Mike Rizzo said on Sunday that the final look back on the 60-game, 2020 COVID campaign will take place when they’ve played out the schedule, and do their “autopsy” on the season. But after a loss to Atlanta’s Braves on Sunday, the defending World Series champs had just a 3% chance of making it back to the postseason, by FiveThirtyEight’s projections, and the Nats were winding down what has been an injury-filled, ultimately disappointing defense of the first MLB championship by a D.C.-based club since 1924.
How did the GM and President of Baseball Operations, who signed a long-term (reportedly three-year) extension earlier this month, assess what’s gone wrong for third-year manager Davey Martinez’s ballclub this season?
“We see that there’s certain players that take to the start and stop of the season different than others,” Rizzo suggested.
“I think that you saw the successes that we had in 2019, of having a veteran-laden team that played together through the good times and the bad times. We navigated that 162 plus the playoffs very, very well. And I think you saw the start and stop adversely affect those same type of veteran players, because obviously it’s much more difficult for the veteran players to go through the Spring Training 1.0 and 2.0, if you will, the ramp-up, the quick ramp-up that they had to go through.”
Baseball shut down in mid-March, amid concerns over the growing coronavirus pandemic, and it didn’t start back up until July, when they began their three-week ramp-up to the 60-game season.
It was bound to cause issues for the players who decided to participate, rather than opt out, and build up quickly to the shortened season, and it did for a number of veterans.
“It’s a lot more difficult for those players than it is for those younger, 21-22-year-old players,” Rizzo said. “Nothing seems to affect them physically, those type of young guys.
“So, I think that had a lot to do with it, obviously injuries played a big part of what we’ve been doing throughout the season, and I think that our — the reason that we had to focus in on and rely on some of these young players at such a young part of their developmental career, was because the injuries and because of the uniqueness of this 60-game type of season.”
Ryan Zimmerman and Joe Ross opted out. Stephen Strasburg’s season ended with an injury. Sean Doolittle battled injuries and had his season (likely) end earlier this week. In all, a total of seven Nationals made their MLB debuts this season (alphabetically: Dakota Bacus; Ben Braymer; Wil Crowe; Kyle Finnegan; Luis García; Yadiel Hernandez; and Seth Romero).
Going forward with two weeks left in the 2020 campaign, Rizzo said, the Nationals will do what they can to win as many games as they can while assessing the talent in the majors now, and some others might come up down the stretch.
“We’re here to win games and that’s our goal is to win today’s game and win as many games as we can,” he explained.
“With that said,” Rizzo added, “... you’re going to see a steady diet of our young players and players that we’re committed to for the long-term, but with that said, we’re still trying to win baseball games, and each and every time out we’re expecting to win and disappointed when we lose.”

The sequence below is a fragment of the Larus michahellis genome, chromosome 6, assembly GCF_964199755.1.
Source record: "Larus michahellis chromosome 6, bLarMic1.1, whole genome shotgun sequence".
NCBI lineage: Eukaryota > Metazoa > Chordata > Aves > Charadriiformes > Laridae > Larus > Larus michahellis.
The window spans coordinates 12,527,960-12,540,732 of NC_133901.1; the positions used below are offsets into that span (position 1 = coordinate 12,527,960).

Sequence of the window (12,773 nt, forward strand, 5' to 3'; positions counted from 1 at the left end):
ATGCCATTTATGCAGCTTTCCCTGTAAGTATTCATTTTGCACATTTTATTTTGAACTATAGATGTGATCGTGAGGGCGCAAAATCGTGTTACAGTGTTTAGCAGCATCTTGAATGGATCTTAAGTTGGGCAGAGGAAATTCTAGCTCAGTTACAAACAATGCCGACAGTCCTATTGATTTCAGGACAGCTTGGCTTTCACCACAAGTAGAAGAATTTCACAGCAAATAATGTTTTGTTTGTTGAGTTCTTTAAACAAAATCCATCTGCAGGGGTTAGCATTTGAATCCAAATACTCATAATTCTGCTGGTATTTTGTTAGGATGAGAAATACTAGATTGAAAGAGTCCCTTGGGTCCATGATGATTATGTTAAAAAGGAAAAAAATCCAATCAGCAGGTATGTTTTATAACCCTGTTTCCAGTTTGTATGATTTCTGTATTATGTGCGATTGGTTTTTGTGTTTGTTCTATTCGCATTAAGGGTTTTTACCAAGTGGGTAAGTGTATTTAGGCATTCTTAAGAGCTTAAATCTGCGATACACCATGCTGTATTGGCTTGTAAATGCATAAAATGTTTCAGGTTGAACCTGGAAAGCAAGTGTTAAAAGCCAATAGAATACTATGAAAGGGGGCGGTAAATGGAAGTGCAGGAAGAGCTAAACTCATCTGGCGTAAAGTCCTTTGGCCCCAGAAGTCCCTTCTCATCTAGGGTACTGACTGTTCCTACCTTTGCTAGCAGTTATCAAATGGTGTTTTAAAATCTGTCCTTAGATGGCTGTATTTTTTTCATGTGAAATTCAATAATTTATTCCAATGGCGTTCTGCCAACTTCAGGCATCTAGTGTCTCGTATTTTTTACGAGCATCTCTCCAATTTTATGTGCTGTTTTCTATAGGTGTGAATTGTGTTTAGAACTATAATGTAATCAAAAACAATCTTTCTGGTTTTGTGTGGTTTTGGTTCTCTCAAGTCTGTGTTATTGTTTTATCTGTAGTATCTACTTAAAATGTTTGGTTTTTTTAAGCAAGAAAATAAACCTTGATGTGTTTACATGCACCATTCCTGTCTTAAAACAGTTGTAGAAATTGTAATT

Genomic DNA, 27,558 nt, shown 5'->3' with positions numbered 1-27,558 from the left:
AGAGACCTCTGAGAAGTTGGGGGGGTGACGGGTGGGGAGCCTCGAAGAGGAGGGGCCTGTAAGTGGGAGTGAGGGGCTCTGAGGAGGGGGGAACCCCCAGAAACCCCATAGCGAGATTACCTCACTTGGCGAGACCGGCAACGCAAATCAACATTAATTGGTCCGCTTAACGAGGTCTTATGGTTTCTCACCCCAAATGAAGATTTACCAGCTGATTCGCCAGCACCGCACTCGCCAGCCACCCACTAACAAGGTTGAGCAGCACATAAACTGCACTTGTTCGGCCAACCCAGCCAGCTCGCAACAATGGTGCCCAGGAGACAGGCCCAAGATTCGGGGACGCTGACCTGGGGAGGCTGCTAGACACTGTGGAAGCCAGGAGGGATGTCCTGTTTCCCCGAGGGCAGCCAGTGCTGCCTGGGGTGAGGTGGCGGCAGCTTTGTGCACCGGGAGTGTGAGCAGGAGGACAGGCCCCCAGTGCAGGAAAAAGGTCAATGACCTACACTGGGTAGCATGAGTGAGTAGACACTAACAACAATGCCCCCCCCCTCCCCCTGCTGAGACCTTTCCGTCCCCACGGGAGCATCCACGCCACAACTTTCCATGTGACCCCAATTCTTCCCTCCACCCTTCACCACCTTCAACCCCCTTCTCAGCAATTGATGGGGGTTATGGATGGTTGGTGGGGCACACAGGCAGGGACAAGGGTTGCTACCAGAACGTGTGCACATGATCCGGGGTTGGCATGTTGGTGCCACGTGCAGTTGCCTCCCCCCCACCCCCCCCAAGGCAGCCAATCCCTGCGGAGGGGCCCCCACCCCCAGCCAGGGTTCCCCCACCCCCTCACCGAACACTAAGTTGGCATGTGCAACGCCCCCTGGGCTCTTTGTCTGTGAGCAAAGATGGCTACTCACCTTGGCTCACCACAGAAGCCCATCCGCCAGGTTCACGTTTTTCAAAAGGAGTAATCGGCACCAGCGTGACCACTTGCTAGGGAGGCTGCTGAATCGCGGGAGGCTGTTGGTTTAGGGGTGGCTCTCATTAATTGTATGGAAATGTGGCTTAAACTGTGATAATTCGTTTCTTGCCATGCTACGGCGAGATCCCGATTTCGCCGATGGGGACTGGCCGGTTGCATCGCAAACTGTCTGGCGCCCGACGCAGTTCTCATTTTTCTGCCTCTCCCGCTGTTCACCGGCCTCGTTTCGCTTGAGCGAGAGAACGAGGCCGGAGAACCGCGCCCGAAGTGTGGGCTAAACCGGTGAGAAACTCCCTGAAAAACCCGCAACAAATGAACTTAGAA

There will be some tough decisions to make when the games end for the 2020 campaign, and in such an odd season, it’s going to be difficult to assess what players did this season, but the Nationals’ GM said he thought they saw enough to make the decisions they’ll have to make when they start to build for 2021.
“I think we’re going to have a good feel for all of our players,” Rizzo said. “We’ve seen them play every day since February, so we feel that we’ll have a good handle on where they’re at health-wise, performance-wise, future performance, and that type of thing, so we feel confident that we’ll make the right decisions on those players, and I don’t think that there’s any reason with the COVID protocols and the shortened season that we didn’t get a good look at what type of players that we have.”
They also tried to take advantage of the 60-Player Pool for this season to keep some of their top prospects working down in Fredericksburg, VA so it wasn’t a lost year for the players the club didn’t bring to the majors.
“It’s a tool to utilize when we’ll have our coaching staff evaluate all the players down there,” Rizzo said. “It’s actually a good training ground, it’s more like playing instructional league games, a long instructional league if you will, but we thought it was vital to get some of our good prospects down there so they didn’t have kind of a wasted 3⁄4 of a season with no minor league baseball.
“I like the projection of a lot of those guys, they’ve performed really well, and I thought that this was really a vital use of our alternative facility.”
In the end, however, the reality, which the Nationals’ skipper confronted on Zoom this week is that a number of players who played significant roles in the World Series championship in 2019, and over the last few years, will move on after a season played in front of empty parks, with pumped in crowd noise.
“It’s one of the disappointing parts of the COVID season of 2020. So, but the players, they know how we feel about them here in D.C., they know how we feel about them in the front office and the coaches’ room, so I think that we’ll navigate that seamlessly, and I think that there will be a lot of good feelings towards the players, because we’ve been through a lot together and we’ve accomplished a massive amounts of achievements together.”
Before Friday’s game #Nats’ skipper Davey Martinez was asked if he’s considered the possibility that Howie Kendrick and Sean Doolittle, who played big roles in the #Nationals’ World Series win, might have played their last games with the club. We’re not crying. You’re crying: pic.twitter.com/Ur0aWrvGQE— federalbaseball (@federalbaseball) September 12, 2020